There's a lot of construction work going on at the NIA, and the company carrying out the work is BAM Nuttall - who I worked for, for almost 20 years in the North West - when it was plain old Edmund Nuttall Ltd. A previous life!
We had our own boat trip round the city centre, when we topped up with water and went to get diesel - we wanted to ensure we were topped up in case they closed for Christmas. We did try and use the Away-2-Service boat, but the skipper was playing Father Christmas for the week, so no services available.
Round Sherbourne loop, passing Duncan Bannatyne's gym. I refrained from taking photos of the panting masses on the gym equipment in the window!
And yes, we did venture into the city centre on the Saturday before Christmas.
Hell!! Hell I tell you!
You had to move with the masses, like being on a conveyor belt, propelled along. Very tricky when you wanted to make a right turn. The actual plan was to avoid all this and head directly to the meat & veg market, by means of the back door, and then run away. This first part of the plan went very well, as we know our way around abit now. However, on reaching the markets, we realised we had overlooked one critical thing - CASH! The brusque market traders wouldn't be very impressed with our 'plastic'! So we then realised that we would have to find an autobank. The nearest shop at that point was Selfridges, which led into the Bull Ring shopping centre. No problem - bound to be a hole in the wall here! - then we saw the crowds! After a quick look at the shopping centre map, we joined the heaving masses up the escalator, quickly found the nearest cash point, and left by the quickest way possible. How can anyone say that this could be an enjoyable experience?
Horay! It's Pan Pipe Man.
My Christmas would now be complete after hearing him - and he's got a mate with him.
(readers of the blog will recall him popping up in every town centre we visited over the last few Christmases)
Festive band playing carols in Brindley Place
Brindley place looking festive in the dark
Ooh, and we went for a lovely Thai banquet as well!
(I should have been holding the chopsticks for effect)
And so we moved out of Birmingham before the weather turned. We had been for a walk the previous day, and noticed that the bottom gates on the top lock at Farmer's Bridge were open, with the paddle up. "Ah, one coming up" we thought. However, as we continued walking, we discovered that it was a boat going down. "Excuse me - but why are you leaving the gates and paddles open?" They replied "For any boats coming up, of course". "But what about those coming down behind you - like me" (didn't tell them that we weren't coming down till the following day). Dave explained that this was not the done thing, and they should close all gates and paddles. This then started a row - between the couple on the boat going down! "See! I told you we're supposed to shut the gates" etc etc. We hurried away and left them to it. Thankfully, when we started our descent the following day on the boat, all the lock gates and paddles had been closed.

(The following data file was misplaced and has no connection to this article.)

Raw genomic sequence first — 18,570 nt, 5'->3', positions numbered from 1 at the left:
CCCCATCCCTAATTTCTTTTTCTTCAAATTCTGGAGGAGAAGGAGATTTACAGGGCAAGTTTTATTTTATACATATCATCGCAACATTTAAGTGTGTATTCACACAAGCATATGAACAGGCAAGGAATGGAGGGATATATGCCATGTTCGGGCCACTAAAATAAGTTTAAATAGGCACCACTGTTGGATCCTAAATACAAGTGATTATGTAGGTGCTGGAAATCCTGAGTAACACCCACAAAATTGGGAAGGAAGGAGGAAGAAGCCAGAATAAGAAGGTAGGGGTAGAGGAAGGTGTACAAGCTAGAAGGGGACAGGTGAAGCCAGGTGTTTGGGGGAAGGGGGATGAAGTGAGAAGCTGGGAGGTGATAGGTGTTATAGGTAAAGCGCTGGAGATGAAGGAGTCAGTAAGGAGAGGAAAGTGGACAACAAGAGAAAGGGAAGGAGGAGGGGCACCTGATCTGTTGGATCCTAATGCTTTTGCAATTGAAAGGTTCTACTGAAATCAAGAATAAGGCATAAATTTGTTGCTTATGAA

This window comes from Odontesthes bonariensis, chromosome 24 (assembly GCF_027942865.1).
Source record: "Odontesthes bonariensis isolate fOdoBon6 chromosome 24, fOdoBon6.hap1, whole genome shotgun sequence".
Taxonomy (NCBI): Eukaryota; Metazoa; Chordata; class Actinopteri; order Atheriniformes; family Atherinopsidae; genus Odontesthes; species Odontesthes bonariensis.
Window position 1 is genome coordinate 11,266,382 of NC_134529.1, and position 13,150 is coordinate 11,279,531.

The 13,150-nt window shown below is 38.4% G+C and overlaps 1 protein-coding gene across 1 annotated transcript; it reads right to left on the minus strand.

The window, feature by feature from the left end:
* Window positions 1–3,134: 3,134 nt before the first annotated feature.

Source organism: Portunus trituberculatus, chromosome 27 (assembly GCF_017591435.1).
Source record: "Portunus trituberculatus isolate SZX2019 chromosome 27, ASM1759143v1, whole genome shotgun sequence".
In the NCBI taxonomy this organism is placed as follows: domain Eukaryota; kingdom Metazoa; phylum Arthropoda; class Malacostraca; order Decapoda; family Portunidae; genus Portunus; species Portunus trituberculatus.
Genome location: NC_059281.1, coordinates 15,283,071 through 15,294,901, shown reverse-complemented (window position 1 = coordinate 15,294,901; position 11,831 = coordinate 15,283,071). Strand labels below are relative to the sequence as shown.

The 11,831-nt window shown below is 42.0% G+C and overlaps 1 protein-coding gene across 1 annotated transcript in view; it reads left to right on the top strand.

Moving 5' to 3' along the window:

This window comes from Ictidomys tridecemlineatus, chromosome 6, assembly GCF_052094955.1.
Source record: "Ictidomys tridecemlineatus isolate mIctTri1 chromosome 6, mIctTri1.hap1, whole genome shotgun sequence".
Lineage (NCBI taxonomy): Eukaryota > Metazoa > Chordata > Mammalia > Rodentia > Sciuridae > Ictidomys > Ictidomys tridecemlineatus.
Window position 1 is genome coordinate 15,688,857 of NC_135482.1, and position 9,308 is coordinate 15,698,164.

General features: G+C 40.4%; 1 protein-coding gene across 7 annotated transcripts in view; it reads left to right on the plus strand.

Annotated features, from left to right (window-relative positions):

Going down Farmer's Bridge Locks - there were a lot of locks to get UP to Birmingham, now there's 35 to get down today! (Who'd have thought it was up hill to Birmingham!)
Lots of fancy apartment blocks built along the canal.
The old, and the new.
The carved lock gate poetry has reached here too. I suppose it's better than some of the graffiti.
Heading under the Post Office Tower
You'd think that these openings in the wall on the bridge are part of an old warf - or toll house, but it's for the Fire Service etc. to rescue people from the canal, or to get water for their pumps.
Ah - just what you don't want to see when you're dodging stoppages - lots of scaffolding in the canal! This pic was taken once I'd got past it and into the next lock (once I'd found my camera). When I came out of the lock (above), I saw all this scaffolding and immediately thought "AHHH, I've got it wrong, and this bit of canal is closed! No need to panic - there's still work continuing through Aston Locks, but the canal is open. Phew!
Ah, the grit store nearing the bottom of Aston locks. You can't see it very well, but it is stuffed to the gunnels with grit.
At the bottom lock of the Aston flight, the ratchet was missing from one of the top paddles, so I sent a tweet to CRT on line with the problem, and the exact location. I had a reply back to say that my report had been forwarded to the team at Brentford! I replied that why would a problem on a lock paddle at Birmingham be passed on to Brentford. Duh! It all got sorted after a few 'tweets'.
So we carried on going down Curdsworth and rubbish strewn Minworth, and eventually arrived at the Dog and Doublet at Bodymoor Heath... but that's in the next blog. Maffi has shamed us into picking up rubbish where we see it, but the amount thrown into the canal around Minworth is shameful.